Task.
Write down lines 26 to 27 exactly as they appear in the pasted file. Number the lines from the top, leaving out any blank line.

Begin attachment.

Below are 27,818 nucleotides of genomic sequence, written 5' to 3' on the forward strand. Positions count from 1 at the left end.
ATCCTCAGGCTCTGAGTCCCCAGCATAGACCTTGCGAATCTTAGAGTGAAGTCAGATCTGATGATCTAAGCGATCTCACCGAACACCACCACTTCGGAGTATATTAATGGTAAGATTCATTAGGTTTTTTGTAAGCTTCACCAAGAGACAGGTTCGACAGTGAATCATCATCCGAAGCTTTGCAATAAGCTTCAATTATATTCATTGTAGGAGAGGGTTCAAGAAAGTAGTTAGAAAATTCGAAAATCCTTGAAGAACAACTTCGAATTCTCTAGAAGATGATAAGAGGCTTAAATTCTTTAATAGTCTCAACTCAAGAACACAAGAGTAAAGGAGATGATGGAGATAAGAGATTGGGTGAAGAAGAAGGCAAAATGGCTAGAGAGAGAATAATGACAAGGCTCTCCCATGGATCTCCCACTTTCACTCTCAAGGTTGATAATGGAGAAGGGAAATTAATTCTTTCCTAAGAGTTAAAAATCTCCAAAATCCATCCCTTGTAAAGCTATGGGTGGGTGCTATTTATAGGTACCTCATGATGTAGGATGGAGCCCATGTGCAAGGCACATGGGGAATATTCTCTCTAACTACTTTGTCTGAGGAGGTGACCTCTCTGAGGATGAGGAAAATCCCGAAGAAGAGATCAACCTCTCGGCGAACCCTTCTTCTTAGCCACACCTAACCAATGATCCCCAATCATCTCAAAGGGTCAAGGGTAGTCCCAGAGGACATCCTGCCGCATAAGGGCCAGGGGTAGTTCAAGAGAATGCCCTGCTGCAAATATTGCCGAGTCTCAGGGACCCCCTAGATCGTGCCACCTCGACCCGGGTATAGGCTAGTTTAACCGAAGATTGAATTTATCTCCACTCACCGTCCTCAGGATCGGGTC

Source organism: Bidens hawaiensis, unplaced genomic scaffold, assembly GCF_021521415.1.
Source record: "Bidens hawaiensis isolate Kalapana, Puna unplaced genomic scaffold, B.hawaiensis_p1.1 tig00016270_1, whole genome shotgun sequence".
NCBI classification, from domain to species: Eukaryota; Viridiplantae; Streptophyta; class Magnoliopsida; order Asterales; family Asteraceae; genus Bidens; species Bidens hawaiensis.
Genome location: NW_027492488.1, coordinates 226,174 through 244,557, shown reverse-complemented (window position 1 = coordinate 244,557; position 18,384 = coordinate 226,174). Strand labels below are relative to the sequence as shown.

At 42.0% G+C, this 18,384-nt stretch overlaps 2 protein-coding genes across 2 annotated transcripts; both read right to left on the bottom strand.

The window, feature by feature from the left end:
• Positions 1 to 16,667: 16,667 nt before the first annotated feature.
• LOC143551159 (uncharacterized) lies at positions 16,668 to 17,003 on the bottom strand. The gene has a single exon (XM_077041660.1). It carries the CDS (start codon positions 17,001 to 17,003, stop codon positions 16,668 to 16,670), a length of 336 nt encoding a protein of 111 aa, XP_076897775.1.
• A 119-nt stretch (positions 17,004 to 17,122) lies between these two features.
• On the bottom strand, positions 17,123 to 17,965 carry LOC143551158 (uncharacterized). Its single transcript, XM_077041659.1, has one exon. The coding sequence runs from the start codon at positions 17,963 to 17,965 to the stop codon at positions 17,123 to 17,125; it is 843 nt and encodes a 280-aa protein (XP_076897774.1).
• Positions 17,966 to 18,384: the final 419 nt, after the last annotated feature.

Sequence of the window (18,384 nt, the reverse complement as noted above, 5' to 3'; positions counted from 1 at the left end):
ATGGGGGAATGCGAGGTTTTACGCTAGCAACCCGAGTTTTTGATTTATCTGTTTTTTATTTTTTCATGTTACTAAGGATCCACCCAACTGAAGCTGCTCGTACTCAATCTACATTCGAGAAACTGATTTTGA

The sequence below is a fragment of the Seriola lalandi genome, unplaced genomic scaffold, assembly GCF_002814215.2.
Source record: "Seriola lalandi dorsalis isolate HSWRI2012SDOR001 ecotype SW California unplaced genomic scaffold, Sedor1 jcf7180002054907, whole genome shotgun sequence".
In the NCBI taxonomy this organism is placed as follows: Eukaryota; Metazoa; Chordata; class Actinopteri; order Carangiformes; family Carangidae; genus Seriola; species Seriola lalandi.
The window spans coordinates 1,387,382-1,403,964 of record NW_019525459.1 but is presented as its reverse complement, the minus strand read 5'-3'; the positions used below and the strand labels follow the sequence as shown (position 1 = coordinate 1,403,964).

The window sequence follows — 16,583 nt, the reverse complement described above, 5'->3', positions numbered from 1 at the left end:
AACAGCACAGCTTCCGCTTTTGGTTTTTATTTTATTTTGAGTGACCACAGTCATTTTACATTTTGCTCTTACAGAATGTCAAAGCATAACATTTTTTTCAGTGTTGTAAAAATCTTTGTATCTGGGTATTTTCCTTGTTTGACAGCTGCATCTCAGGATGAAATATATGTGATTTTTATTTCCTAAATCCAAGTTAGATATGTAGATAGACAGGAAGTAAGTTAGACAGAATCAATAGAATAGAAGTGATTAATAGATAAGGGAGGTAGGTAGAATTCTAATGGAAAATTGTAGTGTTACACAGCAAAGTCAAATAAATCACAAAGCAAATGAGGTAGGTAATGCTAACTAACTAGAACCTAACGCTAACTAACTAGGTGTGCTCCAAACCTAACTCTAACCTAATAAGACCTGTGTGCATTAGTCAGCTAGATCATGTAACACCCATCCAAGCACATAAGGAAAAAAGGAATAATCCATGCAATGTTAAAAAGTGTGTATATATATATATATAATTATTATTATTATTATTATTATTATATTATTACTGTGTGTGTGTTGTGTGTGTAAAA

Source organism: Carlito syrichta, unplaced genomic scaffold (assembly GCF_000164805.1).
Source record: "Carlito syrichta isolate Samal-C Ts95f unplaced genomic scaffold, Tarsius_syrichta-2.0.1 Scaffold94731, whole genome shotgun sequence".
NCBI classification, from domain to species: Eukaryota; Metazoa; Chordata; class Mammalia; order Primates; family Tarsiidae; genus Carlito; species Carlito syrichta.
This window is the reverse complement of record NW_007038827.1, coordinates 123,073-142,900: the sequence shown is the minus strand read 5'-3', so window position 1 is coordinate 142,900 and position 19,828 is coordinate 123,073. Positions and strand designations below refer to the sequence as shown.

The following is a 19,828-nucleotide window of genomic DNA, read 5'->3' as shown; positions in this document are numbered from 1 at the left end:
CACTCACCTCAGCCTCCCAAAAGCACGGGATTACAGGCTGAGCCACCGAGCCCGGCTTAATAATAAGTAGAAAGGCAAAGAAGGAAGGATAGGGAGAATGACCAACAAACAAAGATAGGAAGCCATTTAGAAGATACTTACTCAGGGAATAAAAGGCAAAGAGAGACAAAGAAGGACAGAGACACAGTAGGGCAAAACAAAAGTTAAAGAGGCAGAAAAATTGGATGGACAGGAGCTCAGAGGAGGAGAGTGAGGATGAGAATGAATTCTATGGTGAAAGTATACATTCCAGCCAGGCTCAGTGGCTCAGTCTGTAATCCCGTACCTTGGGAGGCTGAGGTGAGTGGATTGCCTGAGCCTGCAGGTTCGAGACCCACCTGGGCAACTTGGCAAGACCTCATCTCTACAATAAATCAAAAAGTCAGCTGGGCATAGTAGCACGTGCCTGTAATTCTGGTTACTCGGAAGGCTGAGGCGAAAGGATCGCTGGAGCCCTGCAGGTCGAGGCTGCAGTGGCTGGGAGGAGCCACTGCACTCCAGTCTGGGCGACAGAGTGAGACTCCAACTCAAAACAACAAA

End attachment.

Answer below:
The following is a 19,828-nucleotide window of genomic DNA, read 5'->3' as shown; positions in this document are numbered from 1 at the left end:
CACTCACCTCAGCCTCCCAAAAGCACGGGATTACAGGCTGAGCCACCGAGCCCGGCTTAATAATAAGTAGAAAGGCAAAGAAGGAAGGATAGGGAGAATGACCAACAAACAAAGATAGGAAGCCATTTAGAAGATACTTACTCAGGGAATAAAAGGCAAAGAGAGACAAAGAAGGACAGAGACACAGTAGGGCAAAACAAAAGTTAAAGAGGCAGAAAAATTGGATGGACAGGAGCTCAGAGGAGGAGAGTGAGGATGAGAATGAATTCTATGGTGAAAGTATACATTCCAGCCAGGCTCAGTGGCTCAGTCTGTAATCCCGTACCTTGGGAGGCTGAGGTGAGTGGATTGCCTGAGCCTGCAGGTTCGAGACCCACCTGGGCAACTTGGCAAGACCTCATCTCTACAATAAATCAAAAAGTCAGCTGGGCATAGTAGCACGTGCCTGTAATTCTGGTTACTCGGAAGGCTGAGGCGAAAGGATCGCTGGAGCCCTGCAGGTCGAGGCTGCAGTGGCTGGGAGGAGCCACTGCACTCCAGTCTGGGCGACAGAGTGAGACTCCAACTCAAAACAACAAA